- David McNew/Getty
- Job growth bounced back in October after a slowdown in September that was driven by the impact of the hurricanes Irma and Harvey. Restaurants, bars, and hotels recorded the biggest rebounds. The unemployment rate fell to 4.1%, its lowest level since 2000. Wage growth was flat month-over-month. The average was dragged down by the number of lower-wage employees who returned to work after sheltering from the hurricanes.
The US economy added 261,000 nonfarm payrolls in October, the most in over a year, rebounding after weakness in September that was caused by hurricanes that hit Florida and Texas.
Economists had forecast a median increase of 313,000 after an initially reported drop by 33,000 in September. The September figure was revised to a gain of 18,000 in the Bureau of Labor Statistics’ data released Friday.
Restaurants, bars, and hotels made up much of the rebound in jobs, offsetting the decline in September that reflected disruptions from the hurricanes Irma and Harvey. The monthly report does not include Puerto Rico. The BLS data captured people who got paychecks for the month, and many employees in these industries weren’t paid when they were absent from work.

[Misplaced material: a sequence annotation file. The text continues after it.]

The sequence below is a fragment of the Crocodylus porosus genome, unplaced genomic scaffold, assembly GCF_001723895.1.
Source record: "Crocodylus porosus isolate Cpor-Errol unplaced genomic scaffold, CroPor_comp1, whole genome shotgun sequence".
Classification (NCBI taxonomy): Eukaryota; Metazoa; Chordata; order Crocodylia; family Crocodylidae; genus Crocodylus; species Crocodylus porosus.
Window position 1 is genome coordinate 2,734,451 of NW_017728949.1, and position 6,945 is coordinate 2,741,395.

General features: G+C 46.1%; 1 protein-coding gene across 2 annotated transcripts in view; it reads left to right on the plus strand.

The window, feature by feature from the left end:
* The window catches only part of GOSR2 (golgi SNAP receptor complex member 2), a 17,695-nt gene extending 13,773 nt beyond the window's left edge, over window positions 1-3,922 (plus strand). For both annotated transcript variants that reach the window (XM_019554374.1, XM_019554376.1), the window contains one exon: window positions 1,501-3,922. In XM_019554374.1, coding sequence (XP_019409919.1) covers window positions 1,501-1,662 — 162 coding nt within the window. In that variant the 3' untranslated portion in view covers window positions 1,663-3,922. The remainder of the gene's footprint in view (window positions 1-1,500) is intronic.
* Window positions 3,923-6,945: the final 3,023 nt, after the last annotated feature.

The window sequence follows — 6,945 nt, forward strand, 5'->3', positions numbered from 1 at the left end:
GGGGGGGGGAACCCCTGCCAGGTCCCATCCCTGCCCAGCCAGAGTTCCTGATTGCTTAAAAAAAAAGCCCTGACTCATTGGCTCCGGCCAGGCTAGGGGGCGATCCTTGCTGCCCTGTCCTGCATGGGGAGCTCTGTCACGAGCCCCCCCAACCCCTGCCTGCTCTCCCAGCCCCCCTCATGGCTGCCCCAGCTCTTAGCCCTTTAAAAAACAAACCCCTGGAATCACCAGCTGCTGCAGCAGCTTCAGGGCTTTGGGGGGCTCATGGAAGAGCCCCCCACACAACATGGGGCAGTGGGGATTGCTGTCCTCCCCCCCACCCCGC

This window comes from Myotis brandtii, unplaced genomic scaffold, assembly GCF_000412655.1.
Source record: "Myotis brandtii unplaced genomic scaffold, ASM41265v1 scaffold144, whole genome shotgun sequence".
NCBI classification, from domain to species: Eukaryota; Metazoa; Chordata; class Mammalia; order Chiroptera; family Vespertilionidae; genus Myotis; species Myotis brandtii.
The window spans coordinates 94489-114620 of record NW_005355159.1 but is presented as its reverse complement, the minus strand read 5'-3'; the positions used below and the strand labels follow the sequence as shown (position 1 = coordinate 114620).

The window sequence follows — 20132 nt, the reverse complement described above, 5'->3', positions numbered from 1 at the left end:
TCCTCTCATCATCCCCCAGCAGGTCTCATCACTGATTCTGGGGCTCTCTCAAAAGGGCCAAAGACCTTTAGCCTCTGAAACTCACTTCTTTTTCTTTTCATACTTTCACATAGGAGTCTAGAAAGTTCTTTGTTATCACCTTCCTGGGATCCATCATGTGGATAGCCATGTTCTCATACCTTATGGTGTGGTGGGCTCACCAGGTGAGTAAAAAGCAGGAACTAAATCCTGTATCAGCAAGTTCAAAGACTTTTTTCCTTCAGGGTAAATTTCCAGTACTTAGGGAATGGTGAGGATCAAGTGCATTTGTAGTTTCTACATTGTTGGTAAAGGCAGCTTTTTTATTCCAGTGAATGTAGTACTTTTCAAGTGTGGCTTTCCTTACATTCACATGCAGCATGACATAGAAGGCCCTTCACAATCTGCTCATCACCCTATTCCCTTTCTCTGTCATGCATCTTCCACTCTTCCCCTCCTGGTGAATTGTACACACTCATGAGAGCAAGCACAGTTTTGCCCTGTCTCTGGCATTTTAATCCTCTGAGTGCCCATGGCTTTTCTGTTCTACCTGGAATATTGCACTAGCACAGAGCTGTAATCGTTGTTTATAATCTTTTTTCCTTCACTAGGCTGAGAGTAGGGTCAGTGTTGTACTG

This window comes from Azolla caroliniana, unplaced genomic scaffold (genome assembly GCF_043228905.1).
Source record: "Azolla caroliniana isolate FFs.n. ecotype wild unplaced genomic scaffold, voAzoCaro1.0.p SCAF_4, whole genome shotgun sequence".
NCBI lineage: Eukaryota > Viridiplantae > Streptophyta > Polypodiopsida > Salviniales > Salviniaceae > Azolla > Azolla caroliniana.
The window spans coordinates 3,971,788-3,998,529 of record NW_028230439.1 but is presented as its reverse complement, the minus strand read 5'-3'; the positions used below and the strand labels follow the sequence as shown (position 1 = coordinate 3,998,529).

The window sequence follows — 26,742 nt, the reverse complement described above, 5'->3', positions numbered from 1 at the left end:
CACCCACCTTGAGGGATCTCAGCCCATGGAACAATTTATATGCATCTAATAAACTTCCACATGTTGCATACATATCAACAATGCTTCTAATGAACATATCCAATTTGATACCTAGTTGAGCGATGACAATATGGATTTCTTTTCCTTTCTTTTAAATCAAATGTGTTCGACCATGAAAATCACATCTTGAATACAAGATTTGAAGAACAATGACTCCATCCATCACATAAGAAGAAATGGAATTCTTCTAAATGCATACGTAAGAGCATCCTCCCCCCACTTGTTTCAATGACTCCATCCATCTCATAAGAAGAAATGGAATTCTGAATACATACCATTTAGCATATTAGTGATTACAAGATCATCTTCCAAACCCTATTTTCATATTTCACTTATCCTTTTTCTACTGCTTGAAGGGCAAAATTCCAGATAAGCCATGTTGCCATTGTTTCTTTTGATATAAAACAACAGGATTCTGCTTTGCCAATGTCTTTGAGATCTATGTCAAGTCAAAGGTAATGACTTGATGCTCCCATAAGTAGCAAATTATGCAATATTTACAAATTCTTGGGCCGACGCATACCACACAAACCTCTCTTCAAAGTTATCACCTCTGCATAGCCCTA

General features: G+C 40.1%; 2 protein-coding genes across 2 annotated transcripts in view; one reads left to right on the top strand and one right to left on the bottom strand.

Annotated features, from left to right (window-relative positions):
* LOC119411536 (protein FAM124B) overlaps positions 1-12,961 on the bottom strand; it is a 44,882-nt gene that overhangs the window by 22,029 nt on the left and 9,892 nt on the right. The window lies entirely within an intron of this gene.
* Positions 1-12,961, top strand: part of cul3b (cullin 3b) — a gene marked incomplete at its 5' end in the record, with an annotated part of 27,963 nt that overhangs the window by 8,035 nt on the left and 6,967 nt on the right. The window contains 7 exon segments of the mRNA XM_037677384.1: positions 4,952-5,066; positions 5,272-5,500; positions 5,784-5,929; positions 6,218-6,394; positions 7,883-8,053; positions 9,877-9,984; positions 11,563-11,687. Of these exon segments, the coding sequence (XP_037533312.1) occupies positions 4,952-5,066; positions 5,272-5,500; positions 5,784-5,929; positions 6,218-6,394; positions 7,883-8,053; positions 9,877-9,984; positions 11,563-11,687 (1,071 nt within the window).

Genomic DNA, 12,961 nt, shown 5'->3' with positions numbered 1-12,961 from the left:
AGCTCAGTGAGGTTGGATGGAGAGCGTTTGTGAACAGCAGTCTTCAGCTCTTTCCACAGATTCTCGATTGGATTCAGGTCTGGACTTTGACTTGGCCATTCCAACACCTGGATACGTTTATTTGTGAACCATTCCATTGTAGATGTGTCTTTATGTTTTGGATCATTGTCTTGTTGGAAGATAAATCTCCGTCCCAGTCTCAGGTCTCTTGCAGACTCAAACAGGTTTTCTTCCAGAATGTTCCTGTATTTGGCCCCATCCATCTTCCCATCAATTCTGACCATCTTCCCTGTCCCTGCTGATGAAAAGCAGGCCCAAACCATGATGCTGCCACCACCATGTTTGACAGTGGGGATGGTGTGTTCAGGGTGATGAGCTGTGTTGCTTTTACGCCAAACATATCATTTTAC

State-level data for September showed that Florida’s jobs market was affected the most by hurricanes, as payrolls declined by 127,000. It’s not certain that all those jobs were regained by the reference week for the October jobs report, which included the 12th day of the month.
“Hurricane job loss is in a given month (e.g., September) is typically followed by a bounce-back over the following three monthly payroll reports,” John Herrmann, a rates strategist at MUFG Securities, said in a note. That means the distortions may continue through the end of this year.
The unemployment rate fell to 4.1%, its lowest since 2000. The size of the workforce also shrank, indicating that the unemployment rate’s drop was caused by fewer people looking for jobs.
Average hourly earnings growth in October was flat (0.2% month-on-month expected), largely skewed by the number of workers in lower-paying jobs who returned to their jobs after the hurricanes. Earnings rose 2.4% year-on-year versus 2.7% expected.
“Today’s number is not a game changer from a market-participant standpoint,” said Tony Bedikian, the head of global markets at Citizens Bank. “It’s probably not from the Fed’s view as well. The market is still anticipating the likelihood of a December hike. Today’s number doesn’t sway that overall market view.”